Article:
26 November 2013

Status update

Lollo looks so proud and arrogant in this photo. Not like today when he simply looked confused :)

I thought I'd update my status, I feel I write so little of my life on the blog that it was time to make up for it. I personally don't like when personal blogs somehow stop being personal.
I'll start at the beginning of the year. In february I went to Lofoten to teach, as I have the past years, and in march I began to work as a graphic designer at an ad agency.  At first the job was really fun. It was my first real employment ever so I was very new to the environment. I had been unemployed for 8 months before that (after graduating university).

During the summer me and Robert made a roadtrip to Norway and later I went to visit my sister in Italy (I still haven't showed pictures from that, but I will :). After the vacation the job situation changed. I was involved in a really stressful project that left me with a strong migraine (one afternoon I couldn't walk straight, couldn't talk right, was numb in the left part of my body and had blurry eyesight). It wasn't a big deal in reality, I just had never experienced a strong migraine before, but it left me a little worried - that a working environment could effect your body that much (especially since an ambulance came to get me because they thought I was having a stroke).

Well, the migraine hasn't come back after that so all is well. But yes, after summer work wasn't as much fun and I could feel that we were loosing clients. In the end of september this was confirmed and we were told that 7 people had to leave the office. I was the newbie so of course I had to go. During my last month I looked for work almost every day and our creative director was very kind and did his best to recommend me to other places. Luckily I was offered a new spot at a smaller agency a few days ago. I start next week so this week I am free to do what I please.

It feels good to continue to a new place. I don't think that the agency I left was bad, but the economical situation effected the mood a lot and made it a difficult environment to be in. I know many people have experienced this in a working place, so I'm sure some of you know the feeling.

People ask me what my current personal art projects are... but I haven't got any yet. I want to force myself... and also I don't. Maybe I've been looking to much at other peoples work - and sometimes I just get the feeling that I don't know what I can contribute with anymore. I feel like everything's been done and that we're all just copying each other nowadays. Before ideas for illustrations and photographs used to pop up in my head, just like that, but now it's been blank for a while. If you have any words of wisdom concerning this creative stillness, please feel free to share :)
For an artist it's completely terrifying when the creative spark is gone. Because the creativity is so much in your personality.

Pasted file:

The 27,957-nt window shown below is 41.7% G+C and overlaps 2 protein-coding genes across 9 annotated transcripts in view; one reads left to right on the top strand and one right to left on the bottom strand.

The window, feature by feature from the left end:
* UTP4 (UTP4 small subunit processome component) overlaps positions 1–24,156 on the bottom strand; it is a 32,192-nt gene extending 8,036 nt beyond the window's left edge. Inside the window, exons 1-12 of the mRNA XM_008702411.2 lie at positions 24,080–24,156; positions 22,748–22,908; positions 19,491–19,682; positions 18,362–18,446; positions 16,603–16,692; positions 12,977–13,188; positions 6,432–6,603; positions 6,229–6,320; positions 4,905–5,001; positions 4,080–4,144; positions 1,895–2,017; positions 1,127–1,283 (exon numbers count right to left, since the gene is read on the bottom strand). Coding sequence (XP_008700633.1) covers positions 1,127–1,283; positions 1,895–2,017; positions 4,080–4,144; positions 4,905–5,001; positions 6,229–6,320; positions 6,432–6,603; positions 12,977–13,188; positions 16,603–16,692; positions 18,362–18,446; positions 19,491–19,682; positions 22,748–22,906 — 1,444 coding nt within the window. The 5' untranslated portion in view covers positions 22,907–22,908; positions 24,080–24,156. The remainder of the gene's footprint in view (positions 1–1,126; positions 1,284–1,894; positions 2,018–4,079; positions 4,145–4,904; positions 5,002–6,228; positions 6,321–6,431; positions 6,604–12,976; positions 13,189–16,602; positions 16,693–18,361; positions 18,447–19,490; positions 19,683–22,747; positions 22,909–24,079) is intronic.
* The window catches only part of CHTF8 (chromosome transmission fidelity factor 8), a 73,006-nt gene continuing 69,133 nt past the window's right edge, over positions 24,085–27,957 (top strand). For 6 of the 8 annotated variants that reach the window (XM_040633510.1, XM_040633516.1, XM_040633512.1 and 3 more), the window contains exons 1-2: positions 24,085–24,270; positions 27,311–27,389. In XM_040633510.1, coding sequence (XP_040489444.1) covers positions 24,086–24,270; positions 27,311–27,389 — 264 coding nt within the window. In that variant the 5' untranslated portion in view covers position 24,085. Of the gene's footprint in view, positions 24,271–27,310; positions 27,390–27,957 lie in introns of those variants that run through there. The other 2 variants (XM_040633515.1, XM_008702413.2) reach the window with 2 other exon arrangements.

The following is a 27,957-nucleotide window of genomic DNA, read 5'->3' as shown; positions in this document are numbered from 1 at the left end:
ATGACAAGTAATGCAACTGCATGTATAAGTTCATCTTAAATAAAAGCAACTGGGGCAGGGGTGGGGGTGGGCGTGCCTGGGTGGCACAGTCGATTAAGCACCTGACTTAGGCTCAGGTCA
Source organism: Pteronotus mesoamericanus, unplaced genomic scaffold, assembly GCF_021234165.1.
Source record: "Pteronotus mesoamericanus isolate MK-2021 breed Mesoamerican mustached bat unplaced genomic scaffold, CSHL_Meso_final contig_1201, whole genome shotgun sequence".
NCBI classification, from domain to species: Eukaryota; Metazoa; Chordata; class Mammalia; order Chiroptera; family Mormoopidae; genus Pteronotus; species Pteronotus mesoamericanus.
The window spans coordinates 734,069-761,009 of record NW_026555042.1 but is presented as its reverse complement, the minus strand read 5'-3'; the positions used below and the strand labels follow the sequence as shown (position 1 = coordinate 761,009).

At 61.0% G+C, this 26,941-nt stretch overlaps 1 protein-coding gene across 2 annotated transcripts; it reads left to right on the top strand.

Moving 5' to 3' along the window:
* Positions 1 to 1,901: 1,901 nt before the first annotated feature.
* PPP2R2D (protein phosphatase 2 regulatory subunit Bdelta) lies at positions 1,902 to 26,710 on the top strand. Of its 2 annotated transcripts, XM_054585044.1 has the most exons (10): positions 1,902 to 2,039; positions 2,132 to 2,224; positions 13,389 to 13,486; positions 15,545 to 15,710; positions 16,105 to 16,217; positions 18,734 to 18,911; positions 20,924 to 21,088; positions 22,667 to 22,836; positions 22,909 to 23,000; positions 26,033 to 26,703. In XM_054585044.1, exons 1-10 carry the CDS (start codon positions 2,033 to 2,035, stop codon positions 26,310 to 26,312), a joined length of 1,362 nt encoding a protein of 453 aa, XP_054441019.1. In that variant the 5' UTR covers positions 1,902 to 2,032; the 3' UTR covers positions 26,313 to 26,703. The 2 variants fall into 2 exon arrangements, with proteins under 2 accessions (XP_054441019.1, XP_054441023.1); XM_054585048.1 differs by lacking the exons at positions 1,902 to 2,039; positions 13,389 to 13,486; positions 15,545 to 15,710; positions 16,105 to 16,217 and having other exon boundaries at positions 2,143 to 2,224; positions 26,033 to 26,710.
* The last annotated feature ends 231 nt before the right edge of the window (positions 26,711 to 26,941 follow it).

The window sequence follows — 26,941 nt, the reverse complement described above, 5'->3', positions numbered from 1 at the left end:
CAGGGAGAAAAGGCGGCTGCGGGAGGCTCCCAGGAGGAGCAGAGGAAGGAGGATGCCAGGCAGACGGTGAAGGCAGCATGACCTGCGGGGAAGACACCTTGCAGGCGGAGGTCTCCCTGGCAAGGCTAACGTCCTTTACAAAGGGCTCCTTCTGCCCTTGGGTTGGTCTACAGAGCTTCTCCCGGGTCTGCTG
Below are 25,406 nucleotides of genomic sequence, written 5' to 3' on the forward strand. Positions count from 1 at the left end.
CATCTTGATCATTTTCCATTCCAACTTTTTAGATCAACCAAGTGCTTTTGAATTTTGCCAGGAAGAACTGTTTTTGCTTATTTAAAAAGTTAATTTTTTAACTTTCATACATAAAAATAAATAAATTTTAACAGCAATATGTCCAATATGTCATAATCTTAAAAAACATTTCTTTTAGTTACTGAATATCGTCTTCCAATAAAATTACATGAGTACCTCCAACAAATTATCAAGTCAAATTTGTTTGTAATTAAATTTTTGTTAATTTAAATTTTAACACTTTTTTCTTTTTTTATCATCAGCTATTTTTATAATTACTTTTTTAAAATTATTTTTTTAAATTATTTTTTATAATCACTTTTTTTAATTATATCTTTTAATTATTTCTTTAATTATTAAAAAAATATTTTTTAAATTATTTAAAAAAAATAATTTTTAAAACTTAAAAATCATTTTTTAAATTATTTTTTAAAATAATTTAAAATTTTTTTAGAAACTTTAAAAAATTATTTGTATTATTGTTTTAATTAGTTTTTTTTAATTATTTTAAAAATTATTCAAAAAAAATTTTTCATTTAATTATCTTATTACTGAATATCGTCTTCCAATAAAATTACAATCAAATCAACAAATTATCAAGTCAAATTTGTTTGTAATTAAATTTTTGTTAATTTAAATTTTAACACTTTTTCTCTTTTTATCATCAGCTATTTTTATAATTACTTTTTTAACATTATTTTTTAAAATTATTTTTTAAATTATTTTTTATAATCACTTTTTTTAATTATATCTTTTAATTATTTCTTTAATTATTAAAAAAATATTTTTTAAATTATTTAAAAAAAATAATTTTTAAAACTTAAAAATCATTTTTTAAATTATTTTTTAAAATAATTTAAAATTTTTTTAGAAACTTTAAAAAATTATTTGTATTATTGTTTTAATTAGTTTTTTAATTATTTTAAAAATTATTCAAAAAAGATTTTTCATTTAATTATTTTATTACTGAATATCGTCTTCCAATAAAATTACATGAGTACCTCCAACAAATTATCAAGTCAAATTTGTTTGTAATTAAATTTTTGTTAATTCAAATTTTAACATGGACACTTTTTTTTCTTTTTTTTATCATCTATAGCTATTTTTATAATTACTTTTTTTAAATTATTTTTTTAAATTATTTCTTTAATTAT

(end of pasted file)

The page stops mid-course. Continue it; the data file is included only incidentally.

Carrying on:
1. Fear not! It's ok to feel how you feel, and it's ok to accept that.

    When you judge yourself before you give your heart a chance to speak, you obstruct the flow. Everything has been done, yet nothing has been done. It is not the product that matters, but the joy and beauty in your heart that sets you afire when you are doing what you love. Whatever you do, it will be unlike anything anyone else is doing because it is from your heart.

    If you are finding that you are unable to get out of the funk, I recommend some journaling exercises. I find these two books exceptionally helpful:
    Professional Dreamer by Ghalil
    Emotional Options by Mandy Evans

    Also, thank you for sharing. Sometimes, with the internet and creative, amazing things popping up everywhere, it's hard to remember that all these people have struggles and seasons of their inner and outer expression. I know that every creative person I am close to has been through this, and it's not the end, just simply a time before a new beginning.

    Cheers and take yourself out on a date!

  2. So, here is a response from someone you don’t really know but feels he has grown to know you somewhat through your work and writings. I (and no doubt many others) have used you as a creative guidepost and inspiration and cannot help but react to your comments regarding your own creative intermission. I am a musician/songwriter and have faced this intermission many times and in my discussions with other songwriters have discovered there are many who believe that their best work comes only in unexpected moments of inspiration when they are not actively working on a project. I have felt this myself and feel greatly connected to those songs that I have written in a flash of creativity. It is a great feeling. But through the years I have come to realize that just as many of my better songs have been labored over , sometimes for years , searching for the right lyric or melodic moment through trial and error and editing. How much good work would I have missed had I simply waited for the muse to arrive. The work itself for me is so fulfilling whether it is the joyful eruption of creativity or the slog through hopefully inspired craftsmanship that leads me to the thing that gives me pride and pleasure. It is why so many writers wake up in the morning and whether they have anything to write or not go to the place where they create and put paper to pencil and produce something, anything. I do the same. I found myself the other day not having written anything for weeks, not having wrestled with any idea. So I sat down and said “I will play 3 chords and build a melody on them, and they will take me to a lyric. If it is trash I will do it again.” I wrote one of my favorite songs , and an idea within it took me to the start of another.